LIMA — Now it’s up to the community to decide which local nonprofit organization deserves $10,000 in free advertising in The Lima News.
The MyOwn Community Service Partner Campaign begins its final round of voting Monday on MyOwnLima.com, a community website launched in November. The campaign is sponsored by The Lima News and The Union Bank Co., along with Lawson Brothers Construction and Busy B Realty.
The five finalists include the Equestrian Therapy Program, Girl Scouts of Western Ohio, Humane Society of Allen County, Lima City Schools Career Tech and Partnership for Violence Free Families. Readers online chose them from a group of 10 by giving them the most votes.
“The $10,000 in free advertising will help a local charity deliver its message online or in print, however it chooses. The new website will bolster our already robust print and online products,” said Michael Bush, CEO of Civitas Media, owner of The Lima News.
MyOwnLima.com allows readers, schools, community organizations, local governments and others to post their favorite photographs, such as vacation or sports photos; share upcoming events, such as Scout meetings and bake sales; and even write blog items.
Voting concludes Feb. 21. There is one vote per person. The winning organization will be announced in The Lima News and on MyOwnLima.com.
The final five offer a variety of community services, according to their nomination forms:
•The Equestrian Therapy Program tries to improve the quality of life for the disabled by providing equine-facilities activities and therapies in Lima and the surround area.
The program operates Fassett Farm, where riders enjoy indoor and outdoor arenas, as well as woods and trails. Students are referred through area hospitals, schools, therapists and physicians who believe people with disabilities should be challenged and develop new abilities.
•The Girl Scouts of Western Ohio offer a deep commitment to timeless values, building girls of courage, confidence and character.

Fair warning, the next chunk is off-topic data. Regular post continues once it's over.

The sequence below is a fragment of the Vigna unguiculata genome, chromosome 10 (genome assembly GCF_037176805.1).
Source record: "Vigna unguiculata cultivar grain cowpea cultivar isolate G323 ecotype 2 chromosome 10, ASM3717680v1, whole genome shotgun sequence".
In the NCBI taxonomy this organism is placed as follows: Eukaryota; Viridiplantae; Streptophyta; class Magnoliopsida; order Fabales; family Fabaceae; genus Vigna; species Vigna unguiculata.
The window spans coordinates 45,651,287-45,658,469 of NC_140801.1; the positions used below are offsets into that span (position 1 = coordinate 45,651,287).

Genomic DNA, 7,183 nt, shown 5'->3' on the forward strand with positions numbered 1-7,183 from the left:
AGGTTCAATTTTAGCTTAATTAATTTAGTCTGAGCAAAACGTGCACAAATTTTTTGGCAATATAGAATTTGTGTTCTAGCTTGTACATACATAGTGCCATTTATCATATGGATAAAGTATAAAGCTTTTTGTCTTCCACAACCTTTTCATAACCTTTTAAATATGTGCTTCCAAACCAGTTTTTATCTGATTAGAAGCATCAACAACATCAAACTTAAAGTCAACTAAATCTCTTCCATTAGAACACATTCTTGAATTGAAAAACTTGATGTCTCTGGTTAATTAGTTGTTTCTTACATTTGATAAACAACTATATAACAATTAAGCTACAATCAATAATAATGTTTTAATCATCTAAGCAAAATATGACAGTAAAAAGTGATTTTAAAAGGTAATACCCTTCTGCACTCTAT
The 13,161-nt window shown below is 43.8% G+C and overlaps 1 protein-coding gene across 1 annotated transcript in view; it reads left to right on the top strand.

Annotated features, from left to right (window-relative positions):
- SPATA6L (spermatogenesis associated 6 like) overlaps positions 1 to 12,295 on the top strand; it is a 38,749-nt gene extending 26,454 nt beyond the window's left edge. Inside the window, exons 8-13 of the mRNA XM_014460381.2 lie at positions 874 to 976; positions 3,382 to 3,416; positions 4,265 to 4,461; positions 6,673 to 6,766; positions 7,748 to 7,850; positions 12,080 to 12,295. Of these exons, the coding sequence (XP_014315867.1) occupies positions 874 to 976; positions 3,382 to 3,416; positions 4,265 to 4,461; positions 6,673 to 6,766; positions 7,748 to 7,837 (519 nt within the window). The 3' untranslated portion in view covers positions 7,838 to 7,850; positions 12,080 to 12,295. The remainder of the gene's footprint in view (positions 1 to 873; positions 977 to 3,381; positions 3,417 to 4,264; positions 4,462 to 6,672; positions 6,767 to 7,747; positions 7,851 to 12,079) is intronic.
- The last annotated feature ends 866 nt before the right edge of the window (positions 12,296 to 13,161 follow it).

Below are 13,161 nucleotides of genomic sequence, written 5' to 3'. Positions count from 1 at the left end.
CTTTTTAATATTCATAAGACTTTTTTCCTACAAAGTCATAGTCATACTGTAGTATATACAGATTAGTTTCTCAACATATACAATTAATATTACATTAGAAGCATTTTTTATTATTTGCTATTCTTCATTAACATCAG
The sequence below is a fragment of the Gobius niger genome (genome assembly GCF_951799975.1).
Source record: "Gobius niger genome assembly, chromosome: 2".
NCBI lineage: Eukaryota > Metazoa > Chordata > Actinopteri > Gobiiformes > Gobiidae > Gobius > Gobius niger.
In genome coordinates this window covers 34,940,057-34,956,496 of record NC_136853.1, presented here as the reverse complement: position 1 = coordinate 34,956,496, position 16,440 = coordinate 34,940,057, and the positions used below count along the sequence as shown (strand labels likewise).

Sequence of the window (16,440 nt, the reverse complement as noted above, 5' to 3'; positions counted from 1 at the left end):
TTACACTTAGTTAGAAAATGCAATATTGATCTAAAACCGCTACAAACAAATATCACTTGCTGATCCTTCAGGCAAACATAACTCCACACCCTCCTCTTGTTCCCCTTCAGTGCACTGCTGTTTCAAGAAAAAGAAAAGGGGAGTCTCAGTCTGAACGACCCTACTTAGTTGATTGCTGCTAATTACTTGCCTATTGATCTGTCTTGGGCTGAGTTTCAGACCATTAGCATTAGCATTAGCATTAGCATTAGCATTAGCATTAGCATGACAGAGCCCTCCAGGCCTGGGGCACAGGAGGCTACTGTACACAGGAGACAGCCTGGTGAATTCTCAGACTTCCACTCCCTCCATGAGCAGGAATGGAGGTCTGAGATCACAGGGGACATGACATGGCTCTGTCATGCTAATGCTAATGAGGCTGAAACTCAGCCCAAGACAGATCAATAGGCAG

Girl Scouts actively help in their communities while developing their own civic responsibility and leadership skills. Girls try remarkable Take Action projects with a sustainable impact on their communities and beyond.
•The Humane Society of Allen County is dedicated to the elimination of cruelty, abuse, neglect and abandonment of animals. It shelters animals in times of need, locating lifelong homes and promoting responsible pet ownership.
Its projects include Operation Catnip to reduce the stray and feral cat population in Lima and Allen County, a pet food pantry for families struggling to feed their pets and a programs for foster pets, seniors-to-seniors and volunteerism opportunities.
•The Lima schools’ Career and Technical education program gives students hands-on work experience, often resulting in students working in the community.
Projects that helped the community included the Spartan Inn student-run restaurant preparing food for Our Daily Bread Soup Kitchen, culinary students visiting the Children’s Development Center at Lima Memorial Health System, patient care technology students helping the American Red Cross with blood donor days and construction trades students building restrooms at Cook Park this fall.
•The Partnership for Violence Free Families pushes for violence prevention through awareness campaigns and evidence-based programs focusing on child abuse, teen dating violence, bullying, active school shooting, sexual assault, domestic violence, elder abuse, suicide, lesbian-gay-bisexual-transsexual issues, drug and alcohol abuse, mental illness and problem gambling.
The organization facilities seven support groups. It also creates public displays to draw awareness, such as the annual Pinwheels for Prevention display during April’s Child Abuse Prevention Month or sharing local suicide data each January to bolster awareness of the HOPEline Crisis Center.